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INSIDE THE STEPHENSON HOUSE - February 19, 2004

Hi! Henry the Stephenson House mouse is back again. Things are moving along at a fast pace around here! In fact, I just moved to the smokehouse so I can stay out of the way of E. J. and his crew. They are putting up ceilings and metal mesh on the walls as they get ready to plaster. Can you believe that? The day to cover the brick walls with plaster has finally arrived! Just think, soon the rooms will be like when Col. Ben and his family lived here. The Friends have come a long, long way thanks to their hard work and the generous contributions and continued support of the restoration project. Henry here is right proud of all of you!!!

Hey, lets talk some more about the privy and the dump. It sure 'twas a surprise to Henry when I learned how much a privy and dump can reveal! You learn about the construction, choice of site and how the people lived-all kinds of things. Gee, it gets to be a lot of information. The Stephenson family owned the house and used the privy from 1820 until 1837, and then from 1839 to 1902, the Wolf family owned the house and used the privy. The last time we talked, Henry here told you about what was found in the privy from the Stephenson reign. Now, lets talk about the artifacts found in the privy from the Wolf family.

There were lots of dinnerware fragments in the privy and bottles in the Wolf dump. By the 1840's, Staffordshire pottery began to change in appearance because of improved inks. Red, green, black, brown and other colors were used in the patterns on the pottery. And, the traditional blue used on the pottery was softened to more of a "powder blue". Well, when Sid found dinnerware fragments with colors other than blue, he knew it was from after 1840 and had belonged to the Wolf family.

I overheard Sid and Jim talking about Bennington and I thought they were talking about a friend. No! They were talking about pottery fragments with a brown glaze and splattering of yellow that was found in the privy. This pottery was called Bennington - not the name of a friend! Sid thinks these fragments may be the real Bennington pottery produced between 1845 and 1858 in Bennington, Vermont. We sure would be doggone lucky if we found real Bennington dinnerware fragments that belonged to the Wolf family! Bennington pottery was made for only 10 to 12 years so there can't be a lot of it! Hey, it just could be that Frederick and Caroline Fix Wolf bought that pottery when they lived in Philadelphia in early 1840's. Yeah, Ol' Henry sure does dream about the old days.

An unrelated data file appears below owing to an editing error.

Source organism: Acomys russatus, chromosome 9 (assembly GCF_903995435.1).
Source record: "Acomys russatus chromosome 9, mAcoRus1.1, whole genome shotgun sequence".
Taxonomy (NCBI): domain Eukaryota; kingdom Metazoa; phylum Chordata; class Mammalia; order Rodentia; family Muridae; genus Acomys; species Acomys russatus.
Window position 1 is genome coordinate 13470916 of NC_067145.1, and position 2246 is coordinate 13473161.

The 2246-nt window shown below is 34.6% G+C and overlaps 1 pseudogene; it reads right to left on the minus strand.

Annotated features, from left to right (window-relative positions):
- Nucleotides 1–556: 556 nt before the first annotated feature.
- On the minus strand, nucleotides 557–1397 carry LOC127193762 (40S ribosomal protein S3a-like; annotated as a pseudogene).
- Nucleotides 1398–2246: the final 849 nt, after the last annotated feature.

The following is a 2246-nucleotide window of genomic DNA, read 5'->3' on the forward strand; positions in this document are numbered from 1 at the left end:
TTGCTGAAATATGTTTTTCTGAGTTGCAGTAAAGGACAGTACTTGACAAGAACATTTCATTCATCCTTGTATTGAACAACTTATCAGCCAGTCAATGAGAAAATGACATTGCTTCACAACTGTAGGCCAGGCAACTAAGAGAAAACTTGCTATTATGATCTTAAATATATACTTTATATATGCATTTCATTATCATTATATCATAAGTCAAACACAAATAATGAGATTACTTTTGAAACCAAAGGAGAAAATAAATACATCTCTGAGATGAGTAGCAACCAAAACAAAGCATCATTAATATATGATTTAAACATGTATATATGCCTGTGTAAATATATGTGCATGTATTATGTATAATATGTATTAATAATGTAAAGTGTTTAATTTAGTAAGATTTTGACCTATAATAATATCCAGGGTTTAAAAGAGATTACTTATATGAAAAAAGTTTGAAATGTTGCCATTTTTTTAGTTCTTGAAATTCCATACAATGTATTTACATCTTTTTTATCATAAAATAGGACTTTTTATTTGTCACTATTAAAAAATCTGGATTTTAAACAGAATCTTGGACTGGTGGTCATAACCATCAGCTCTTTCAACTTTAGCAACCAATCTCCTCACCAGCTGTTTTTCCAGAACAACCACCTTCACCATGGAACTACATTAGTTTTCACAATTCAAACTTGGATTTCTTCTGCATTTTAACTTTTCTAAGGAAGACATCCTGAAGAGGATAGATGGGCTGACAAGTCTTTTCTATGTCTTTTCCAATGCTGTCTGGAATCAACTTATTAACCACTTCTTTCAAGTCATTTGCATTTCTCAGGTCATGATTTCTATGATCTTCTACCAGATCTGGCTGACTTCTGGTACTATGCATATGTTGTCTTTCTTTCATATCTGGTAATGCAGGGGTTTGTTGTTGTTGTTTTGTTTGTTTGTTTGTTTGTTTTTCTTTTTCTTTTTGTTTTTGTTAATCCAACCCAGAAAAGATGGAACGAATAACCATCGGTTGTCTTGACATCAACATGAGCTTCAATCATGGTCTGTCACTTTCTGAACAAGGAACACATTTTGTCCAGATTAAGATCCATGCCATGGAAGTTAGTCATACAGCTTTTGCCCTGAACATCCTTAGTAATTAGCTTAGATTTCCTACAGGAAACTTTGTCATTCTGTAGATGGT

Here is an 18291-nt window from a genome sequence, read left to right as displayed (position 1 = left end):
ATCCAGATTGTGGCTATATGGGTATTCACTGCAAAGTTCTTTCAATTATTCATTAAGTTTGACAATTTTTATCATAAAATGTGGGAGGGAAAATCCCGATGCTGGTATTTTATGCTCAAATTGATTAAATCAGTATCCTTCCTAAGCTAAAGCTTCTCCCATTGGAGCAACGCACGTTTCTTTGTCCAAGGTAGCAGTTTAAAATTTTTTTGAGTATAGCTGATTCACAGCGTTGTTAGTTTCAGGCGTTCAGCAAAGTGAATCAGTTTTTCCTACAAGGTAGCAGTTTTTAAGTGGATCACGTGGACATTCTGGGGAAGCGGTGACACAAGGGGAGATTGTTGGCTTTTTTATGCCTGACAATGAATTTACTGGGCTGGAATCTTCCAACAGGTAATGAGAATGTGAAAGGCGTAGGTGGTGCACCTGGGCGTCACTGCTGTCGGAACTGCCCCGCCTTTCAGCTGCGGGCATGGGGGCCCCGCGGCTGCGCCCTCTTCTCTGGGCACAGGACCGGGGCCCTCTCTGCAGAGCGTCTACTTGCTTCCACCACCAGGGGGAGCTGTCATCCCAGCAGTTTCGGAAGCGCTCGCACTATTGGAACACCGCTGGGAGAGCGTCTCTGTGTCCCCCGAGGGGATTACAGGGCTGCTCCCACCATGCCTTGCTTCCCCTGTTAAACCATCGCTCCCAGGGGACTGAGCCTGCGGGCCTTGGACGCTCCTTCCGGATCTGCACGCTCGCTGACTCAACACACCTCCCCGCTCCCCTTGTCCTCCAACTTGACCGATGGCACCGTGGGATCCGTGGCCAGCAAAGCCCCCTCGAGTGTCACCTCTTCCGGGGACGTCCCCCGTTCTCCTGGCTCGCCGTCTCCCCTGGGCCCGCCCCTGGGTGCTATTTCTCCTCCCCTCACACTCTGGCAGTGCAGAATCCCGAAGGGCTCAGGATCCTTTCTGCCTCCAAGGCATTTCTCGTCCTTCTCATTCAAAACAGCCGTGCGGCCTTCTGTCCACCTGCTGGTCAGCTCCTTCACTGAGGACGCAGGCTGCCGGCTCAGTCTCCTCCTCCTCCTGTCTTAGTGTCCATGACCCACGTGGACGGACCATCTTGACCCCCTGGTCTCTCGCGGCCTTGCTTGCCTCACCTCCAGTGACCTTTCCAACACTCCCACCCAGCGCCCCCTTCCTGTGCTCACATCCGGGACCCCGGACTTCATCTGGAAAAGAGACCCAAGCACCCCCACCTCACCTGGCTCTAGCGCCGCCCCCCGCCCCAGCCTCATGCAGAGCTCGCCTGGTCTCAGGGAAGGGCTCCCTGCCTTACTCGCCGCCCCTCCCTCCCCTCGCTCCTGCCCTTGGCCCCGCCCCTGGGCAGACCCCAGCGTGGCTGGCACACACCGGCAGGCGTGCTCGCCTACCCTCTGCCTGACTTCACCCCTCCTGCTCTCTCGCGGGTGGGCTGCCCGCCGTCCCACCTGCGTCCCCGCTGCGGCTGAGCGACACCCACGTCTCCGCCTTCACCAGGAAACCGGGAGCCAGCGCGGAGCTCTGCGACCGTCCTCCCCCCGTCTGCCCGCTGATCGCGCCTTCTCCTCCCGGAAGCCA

The legs of a Frozen Charlotte, a doll that was manufactured in Germany and England from the 1840's to the 1870's, were found in the privy. The legs are white porcelain and just straight and stiff or "Frozen". An 1873 Indian Head Penny was also found. The date of the penny and the time period the doll was popular indicate their origin was during the time the Wolf family owned "my" house.

Henry here took a little stroll around the privy when Sid was excavating and I then realized how shallow that privy is. I bet it isn't much more than four feet deep! I heard Sid say that the early privies all tended to be shallow. Col. Ben built a very well constructed, shallow privy that he intended to last a long time, and it did! The privy was periodically cleaned by "honey dippers" until around the 1900's. The periodic cleanings did not allow for long accumulations of artifacts and therefore few objects were found.